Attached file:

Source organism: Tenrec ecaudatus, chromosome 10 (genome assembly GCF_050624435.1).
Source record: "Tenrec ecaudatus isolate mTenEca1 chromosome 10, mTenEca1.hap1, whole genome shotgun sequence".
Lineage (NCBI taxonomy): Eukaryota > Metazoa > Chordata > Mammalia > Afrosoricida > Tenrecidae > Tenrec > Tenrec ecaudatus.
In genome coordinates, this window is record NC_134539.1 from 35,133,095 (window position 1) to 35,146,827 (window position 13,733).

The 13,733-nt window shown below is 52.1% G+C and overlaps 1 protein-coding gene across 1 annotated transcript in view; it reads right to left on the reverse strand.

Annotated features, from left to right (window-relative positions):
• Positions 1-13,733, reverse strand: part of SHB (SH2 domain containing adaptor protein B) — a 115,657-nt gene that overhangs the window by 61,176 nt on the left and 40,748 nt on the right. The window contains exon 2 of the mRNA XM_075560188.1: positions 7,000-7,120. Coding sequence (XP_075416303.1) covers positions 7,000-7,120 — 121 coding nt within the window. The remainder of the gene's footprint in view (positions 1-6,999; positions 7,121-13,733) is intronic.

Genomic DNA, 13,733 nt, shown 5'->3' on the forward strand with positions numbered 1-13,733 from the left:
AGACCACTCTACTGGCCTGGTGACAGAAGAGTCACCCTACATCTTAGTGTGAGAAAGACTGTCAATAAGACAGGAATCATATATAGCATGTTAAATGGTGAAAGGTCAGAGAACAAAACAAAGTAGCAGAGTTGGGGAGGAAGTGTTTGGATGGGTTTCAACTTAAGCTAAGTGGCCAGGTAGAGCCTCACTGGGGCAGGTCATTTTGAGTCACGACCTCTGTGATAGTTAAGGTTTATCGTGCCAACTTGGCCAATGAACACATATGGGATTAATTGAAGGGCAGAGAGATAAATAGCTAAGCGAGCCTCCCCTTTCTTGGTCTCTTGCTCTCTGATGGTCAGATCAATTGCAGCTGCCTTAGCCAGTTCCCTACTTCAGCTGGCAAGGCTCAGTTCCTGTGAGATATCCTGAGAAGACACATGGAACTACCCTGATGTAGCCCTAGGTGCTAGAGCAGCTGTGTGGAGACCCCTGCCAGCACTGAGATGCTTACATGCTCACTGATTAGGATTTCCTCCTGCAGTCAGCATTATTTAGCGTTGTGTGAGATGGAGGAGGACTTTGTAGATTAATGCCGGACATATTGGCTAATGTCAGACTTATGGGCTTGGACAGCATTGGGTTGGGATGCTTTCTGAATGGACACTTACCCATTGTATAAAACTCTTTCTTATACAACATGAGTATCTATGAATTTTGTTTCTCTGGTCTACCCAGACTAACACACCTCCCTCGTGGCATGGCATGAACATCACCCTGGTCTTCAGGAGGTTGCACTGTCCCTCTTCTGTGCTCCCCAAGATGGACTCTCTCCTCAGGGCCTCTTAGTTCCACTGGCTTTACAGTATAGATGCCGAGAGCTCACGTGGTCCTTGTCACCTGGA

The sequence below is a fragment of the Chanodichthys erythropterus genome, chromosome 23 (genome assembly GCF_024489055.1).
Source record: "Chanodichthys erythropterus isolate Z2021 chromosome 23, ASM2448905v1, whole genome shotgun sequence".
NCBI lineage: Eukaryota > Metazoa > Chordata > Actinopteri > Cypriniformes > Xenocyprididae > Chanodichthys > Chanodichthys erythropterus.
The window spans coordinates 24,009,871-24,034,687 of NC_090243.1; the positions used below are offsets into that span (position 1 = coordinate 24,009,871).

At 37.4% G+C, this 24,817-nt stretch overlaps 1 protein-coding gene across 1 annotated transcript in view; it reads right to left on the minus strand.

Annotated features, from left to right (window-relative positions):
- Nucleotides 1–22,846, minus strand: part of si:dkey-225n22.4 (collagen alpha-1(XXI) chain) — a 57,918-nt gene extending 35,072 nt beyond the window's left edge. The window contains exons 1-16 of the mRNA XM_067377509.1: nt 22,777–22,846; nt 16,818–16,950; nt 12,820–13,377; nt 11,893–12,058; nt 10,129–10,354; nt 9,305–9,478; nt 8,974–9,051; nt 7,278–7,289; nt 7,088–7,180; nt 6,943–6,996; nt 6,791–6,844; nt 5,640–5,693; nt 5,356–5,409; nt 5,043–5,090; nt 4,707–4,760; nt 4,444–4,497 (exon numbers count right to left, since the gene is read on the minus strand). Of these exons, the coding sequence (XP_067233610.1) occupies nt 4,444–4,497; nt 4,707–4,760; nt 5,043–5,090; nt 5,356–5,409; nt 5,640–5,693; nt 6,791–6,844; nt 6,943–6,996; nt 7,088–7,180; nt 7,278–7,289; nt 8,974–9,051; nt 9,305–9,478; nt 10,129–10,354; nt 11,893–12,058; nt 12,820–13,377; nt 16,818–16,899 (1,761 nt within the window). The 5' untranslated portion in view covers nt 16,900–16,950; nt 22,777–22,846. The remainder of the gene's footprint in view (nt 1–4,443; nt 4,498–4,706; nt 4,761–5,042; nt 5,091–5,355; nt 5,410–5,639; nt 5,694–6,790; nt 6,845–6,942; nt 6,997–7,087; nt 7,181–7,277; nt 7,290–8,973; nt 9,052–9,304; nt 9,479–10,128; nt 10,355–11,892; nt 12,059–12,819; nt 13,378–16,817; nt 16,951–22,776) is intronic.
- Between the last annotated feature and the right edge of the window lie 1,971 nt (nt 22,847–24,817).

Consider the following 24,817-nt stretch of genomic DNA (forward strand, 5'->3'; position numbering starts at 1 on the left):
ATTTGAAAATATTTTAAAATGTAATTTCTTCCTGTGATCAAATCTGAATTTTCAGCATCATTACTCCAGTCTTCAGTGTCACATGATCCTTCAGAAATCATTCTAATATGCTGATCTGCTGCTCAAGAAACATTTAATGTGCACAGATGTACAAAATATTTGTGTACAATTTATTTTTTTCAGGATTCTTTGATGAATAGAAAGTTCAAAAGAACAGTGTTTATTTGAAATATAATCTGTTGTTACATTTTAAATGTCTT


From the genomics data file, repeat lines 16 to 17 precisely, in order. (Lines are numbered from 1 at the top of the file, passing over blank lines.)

- Nucleotides 1–22,846, minus strand: part of si:dkey-225n22.4 (collagen alpha-1(XXI) chain) — a 57,918-nt gene extending 35,072 nt beyond the window's left edge. The window contains exons 1-16 of the mRNA XM_067377509.1: nt 22,777–22,846; nt 16,818–16,950; nt 12,820–13,377; nt 11,893–12,058; nt 10,129–10,354; nt 9,305–9,478; nt 8,974–9,051; nt 7,278–7,289; nt 7,088–7,180; nt 6,943–6,996; nt 6,791–6,844; nt 5,640–5,693; nt 5,356–5,409; nt 5,043–5,090; nt 4,707–4,760; nt 4,444–4,497 (exon numbers count right to left, since the gene is read on the minus strand). Of these exons, the coding sequence (XP_067233610.1) occupies nt 4,444–4,497; nt 4,707–4,760; nt 5,043–5,090; nt 5,356–5,409; nt 5,640–5,693; nt 6,791–6,844; nt 6,943–6,996; nt 7,088–7,180; nt 7,278–7,289; nt 8,974–9,051; nt 9,305–9,478; nt 10,129–10,354; nt 11,893–12,058; nt 12,820–13,377; nt 16,818–16,899 (1,761 nt within the window). The 5' untranslated portion in view covers nt 16,900–16,950; nt 22,777–22,846. The remainder of the gene's footprint in view (nt 1–4,443; nt 4,498–4,706; nt 4,761–5,042; nt 5,091–5,355; nt 5,410–5,639; nt 5,694–6,790; nt 6,845–6,942; nt 6,997–7,087; nt 7,181–7,277; nt 7,290–8,973; nt 9,052–9,304; nt 9,479–10,128; nt 10,355–11,892; nt 12,059–12,819; nt 13,378–16,817; nt 16,951–22,776) is intronic.
- Between the last annotated feature and the right edge of the window lie 1,971 nt (nt 22,847–24,817).